By Prof. Timothy R. Johnson, Jerry Goldman
The country's best criminal journalists touch upon and learn the most very important oral arguments in fresh courtroom historical past
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Extra info for A Good Quarrel: America's Top Legal Reporters Share Stories from Inside the Supreme Court
Although hardly the stuff of commercial prime time, gavel-to-gavel coverage would be invaluable to lawyers, law students, judges, and countless other Americans who care deeply not only about the issues on which the Court decides but also about the Court itself. A few years ago, I asked one of the Court’s leading opponents of televised coverage if he would still object to television coverage if only C-SPAN broadcast the hearings and the arguments were not made available to the commercial TV news media.
Not only did the ABC af‹liate have lots of it, the demonstrations—particularly the racist taunting at the initial civil rights demonstration—had made national news, and ABC News’s tape library contained ample video. Getting video of the Nationalist Movement and its leaders turned out to be substantially more problematic. The Movement is headquartered in rural Mississippi, about thirty miles west of Jackson. The attorney of record on the brief was Richard Barrett, who, it turns out, was also the group’s chief executive of‹cer.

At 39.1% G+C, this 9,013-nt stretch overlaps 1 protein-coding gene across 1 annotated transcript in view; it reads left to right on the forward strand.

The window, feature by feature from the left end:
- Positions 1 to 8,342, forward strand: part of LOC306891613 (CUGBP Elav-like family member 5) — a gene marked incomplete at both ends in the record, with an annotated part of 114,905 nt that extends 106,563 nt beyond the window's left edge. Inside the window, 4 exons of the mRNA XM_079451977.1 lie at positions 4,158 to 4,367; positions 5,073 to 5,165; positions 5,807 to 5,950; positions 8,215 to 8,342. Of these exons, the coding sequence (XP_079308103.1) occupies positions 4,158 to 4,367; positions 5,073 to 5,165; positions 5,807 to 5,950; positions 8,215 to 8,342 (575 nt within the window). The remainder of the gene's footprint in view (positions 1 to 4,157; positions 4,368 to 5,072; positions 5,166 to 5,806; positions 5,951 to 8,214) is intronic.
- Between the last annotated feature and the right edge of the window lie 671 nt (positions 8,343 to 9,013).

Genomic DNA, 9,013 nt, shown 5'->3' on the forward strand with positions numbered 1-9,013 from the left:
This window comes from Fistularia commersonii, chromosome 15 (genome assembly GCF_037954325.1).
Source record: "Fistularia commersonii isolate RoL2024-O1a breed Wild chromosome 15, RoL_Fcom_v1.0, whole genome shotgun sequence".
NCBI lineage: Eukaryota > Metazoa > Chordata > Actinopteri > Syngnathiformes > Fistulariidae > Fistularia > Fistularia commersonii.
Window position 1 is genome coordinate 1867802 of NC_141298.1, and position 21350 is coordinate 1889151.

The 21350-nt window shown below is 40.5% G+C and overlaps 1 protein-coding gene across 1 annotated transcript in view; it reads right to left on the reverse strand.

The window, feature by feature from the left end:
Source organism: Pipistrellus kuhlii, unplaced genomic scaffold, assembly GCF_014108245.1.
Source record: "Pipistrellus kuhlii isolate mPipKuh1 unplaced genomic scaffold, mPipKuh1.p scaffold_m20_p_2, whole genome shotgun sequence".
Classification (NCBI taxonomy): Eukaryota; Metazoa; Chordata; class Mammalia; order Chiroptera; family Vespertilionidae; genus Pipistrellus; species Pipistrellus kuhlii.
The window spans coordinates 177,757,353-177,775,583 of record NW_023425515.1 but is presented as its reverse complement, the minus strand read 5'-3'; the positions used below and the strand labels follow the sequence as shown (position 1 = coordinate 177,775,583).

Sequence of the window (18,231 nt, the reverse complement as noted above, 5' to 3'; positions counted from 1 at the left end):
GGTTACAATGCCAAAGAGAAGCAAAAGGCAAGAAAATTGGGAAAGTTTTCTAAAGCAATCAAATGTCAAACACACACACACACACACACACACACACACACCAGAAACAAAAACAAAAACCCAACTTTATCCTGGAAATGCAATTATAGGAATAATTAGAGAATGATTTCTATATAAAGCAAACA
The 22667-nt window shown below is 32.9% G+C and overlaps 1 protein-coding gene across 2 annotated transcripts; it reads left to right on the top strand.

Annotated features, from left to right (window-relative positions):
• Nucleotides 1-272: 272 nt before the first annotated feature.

Among the many, many unspoken laws of oral advocacy shattered by Newdow that day, the following were only the most notable. 1. Thou Shalt Not Insult the Integrity of the Judiciary in Advance of Oral Argument. Even before he showed his face at the Court, Newdow shocked Court watchers and even the justices themselves by ‹ling 13 14 | a g o o d q ua r r e l an almost unheard-of motion seeking the recusal of Justice Antonin G. Scalia based on the justice’s public remarks before hearing the case. Newdow not only overtly and publicly questioned Scalia’s ability to hear the case impartially but also succeeded in getting the usually intransigent justice to stay off the case (“Scalia Attacks” 2003).
A Good Quarrel: America's Top Legal Reporters Share Stories from Inside the Supreme Court by Prof. Timothy R. Johnson, Jerry Goldman